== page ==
by Robert Louis Stevenson (1850 - 1894)

Brave lads in olden musical centuries
Language: English 
Brave lads in olden musical centuries
Sang, night by night, adorable choruses,
   Sat late by alehouse doors in April
   Chaunting in joy as the moon was rising.

Moon-seen and merry, under the trellises,
Flush-faced they play'd with old polysyllables
   Spring scents inspired, old wine diluted:
   Love and Apollo were there to chorus.

Now these, the songs, remain to eternity,
Those, only those, the bountiful choristers
   Gone -- those are gone, those unremember'd
   Sleep and are silent in earth for ever.

So man himself appears and evanishes,
So smiles and goes; as wanderers halting at
   Some green-embower'd house, play their music,
   Play and are gone on the windy highway.

Yet dwells the strain enshrined in the memory
Long after they departed eternally,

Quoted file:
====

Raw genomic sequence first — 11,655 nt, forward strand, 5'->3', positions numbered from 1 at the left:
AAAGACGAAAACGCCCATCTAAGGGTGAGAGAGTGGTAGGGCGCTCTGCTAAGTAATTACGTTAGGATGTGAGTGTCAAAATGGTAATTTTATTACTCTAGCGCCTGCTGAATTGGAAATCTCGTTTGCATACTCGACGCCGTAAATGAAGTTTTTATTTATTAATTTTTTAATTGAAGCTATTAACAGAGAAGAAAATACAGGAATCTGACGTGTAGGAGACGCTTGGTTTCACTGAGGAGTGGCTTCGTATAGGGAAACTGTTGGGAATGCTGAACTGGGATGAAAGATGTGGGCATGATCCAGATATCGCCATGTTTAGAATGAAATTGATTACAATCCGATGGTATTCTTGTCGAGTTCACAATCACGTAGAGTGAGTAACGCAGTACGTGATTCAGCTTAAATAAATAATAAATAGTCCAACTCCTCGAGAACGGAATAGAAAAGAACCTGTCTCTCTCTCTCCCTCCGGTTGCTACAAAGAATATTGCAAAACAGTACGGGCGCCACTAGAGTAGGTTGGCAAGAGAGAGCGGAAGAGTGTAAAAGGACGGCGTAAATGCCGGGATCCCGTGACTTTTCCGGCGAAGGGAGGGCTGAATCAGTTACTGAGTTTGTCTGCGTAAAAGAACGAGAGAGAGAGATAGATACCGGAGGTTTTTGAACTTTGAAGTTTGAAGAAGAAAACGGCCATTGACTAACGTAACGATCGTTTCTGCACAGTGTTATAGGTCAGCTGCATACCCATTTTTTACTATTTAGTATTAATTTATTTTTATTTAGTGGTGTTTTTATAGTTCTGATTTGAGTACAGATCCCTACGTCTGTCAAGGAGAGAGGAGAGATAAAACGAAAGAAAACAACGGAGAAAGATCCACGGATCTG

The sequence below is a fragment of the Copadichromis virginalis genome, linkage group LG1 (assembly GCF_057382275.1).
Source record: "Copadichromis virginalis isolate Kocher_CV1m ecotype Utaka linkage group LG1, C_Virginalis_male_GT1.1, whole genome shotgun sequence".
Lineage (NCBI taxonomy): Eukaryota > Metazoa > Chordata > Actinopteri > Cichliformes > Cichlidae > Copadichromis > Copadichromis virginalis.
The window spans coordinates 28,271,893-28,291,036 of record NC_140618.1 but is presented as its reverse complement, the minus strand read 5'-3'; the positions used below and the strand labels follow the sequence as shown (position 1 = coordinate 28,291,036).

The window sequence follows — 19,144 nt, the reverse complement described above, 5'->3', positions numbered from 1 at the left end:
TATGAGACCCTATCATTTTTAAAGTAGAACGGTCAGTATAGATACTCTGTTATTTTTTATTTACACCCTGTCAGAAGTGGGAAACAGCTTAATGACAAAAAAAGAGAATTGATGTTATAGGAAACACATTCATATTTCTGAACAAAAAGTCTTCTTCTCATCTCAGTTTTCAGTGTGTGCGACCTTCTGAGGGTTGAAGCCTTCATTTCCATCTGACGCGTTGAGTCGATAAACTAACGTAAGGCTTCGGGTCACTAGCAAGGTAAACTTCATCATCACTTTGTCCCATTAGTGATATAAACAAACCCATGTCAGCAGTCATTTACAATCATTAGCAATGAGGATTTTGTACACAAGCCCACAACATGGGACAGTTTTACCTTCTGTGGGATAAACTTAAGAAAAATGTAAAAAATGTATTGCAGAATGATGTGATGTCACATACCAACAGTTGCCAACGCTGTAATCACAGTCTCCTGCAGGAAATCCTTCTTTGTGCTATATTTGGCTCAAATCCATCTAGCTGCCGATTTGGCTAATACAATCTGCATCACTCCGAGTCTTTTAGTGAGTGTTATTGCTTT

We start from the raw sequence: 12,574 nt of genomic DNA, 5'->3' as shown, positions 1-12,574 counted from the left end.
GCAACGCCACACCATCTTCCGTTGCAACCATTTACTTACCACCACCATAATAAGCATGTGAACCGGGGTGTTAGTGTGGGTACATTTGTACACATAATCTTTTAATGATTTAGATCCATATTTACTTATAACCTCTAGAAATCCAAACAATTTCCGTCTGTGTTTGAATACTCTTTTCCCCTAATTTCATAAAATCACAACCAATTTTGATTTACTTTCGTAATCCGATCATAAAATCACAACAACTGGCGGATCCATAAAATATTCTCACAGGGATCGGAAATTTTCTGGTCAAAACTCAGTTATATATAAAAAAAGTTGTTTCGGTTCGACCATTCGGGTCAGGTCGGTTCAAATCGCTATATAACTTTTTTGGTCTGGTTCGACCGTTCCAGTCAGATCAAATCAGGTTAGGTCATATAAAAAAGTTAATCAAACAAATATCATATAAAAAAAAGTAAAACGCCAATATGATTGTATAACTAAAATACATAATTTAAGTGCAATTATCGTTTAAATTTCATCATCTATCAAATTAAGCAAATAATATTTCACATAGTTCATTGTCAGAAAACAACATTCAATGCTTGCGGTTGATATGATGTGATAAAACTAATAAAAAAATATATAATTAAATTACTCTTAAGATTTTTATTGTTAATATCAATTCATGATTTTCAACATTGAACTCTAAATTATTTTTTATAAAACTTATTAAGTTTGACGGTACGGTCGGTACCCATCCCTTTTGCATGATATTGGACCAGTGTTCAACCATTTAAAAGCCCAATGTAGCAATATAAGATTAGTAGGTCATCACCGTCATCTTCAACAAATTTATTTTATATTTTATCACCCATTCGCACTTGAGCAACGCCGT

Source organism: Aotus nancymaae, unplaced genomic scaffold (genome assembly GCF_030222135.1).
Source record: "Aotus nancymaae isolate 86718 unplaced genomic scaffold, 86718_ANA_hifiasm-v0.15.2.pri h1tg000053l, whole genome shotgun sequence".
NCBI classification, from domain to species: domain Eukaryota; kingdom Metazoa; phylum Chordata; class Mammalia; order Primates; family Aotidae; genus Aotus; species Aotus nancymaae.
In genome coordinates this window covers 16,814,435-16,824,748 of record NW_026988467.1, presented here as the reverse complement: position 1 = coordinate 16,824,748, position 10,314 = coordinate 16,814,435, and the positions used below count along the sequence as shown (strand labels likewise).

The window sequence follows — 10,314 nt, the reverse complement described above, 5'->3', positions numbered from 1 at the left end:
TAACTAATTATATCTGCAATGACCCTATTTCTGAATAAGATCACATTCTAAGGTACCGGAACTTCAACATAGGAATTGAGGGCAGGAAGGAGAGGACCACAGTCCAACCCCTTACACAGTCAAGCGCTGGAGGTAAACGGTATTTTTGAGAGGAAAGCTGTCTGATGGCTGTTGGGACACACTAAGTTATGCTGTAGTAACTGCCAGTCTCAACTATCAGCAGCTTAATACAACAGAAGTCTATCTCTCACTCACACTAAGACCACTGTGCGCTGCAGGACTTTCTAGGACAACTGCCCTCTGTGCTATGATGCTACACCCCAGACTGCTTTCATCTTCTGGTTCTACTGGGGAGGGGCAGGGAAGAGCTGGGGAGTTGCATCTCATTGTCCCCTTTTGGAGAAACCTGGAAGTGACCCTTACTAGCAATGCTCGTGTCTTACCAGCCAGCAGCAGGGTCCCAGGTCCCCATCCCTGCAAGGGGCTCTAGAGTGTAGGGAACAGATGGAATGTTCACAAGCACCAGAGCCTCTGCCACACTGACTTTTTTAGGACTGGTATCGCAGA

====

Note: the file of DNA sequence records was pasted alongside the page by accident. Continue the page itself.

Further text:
Forth-faring tow'rd far mountain summits,
   Cities of men or the sounding Ocean.

Youth sang the song in years immemorial:
Brave chanticleer, he sang and was beautiful;
   Bird-haunted green tree-tops in springtime
   Heard, and were pleased by the voice of singing.

Youth goes and leaves behind him a prodigy -- 
Songs sent by thee afar from Venetian
   Sea-grey lagunes, sea-paven highways,
   Dear to me here in my Alpine exile.

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Musical settings (art songs, Lieder, mélodies, (etc.), choral pieces, and other vocal works set to this text), listed by composer (not necessarily exhaustive):

Researcher for this text: Emily Ezust [Administrator]

This text was added to the website: 2008-11-29
Line count: 28
Word count: 187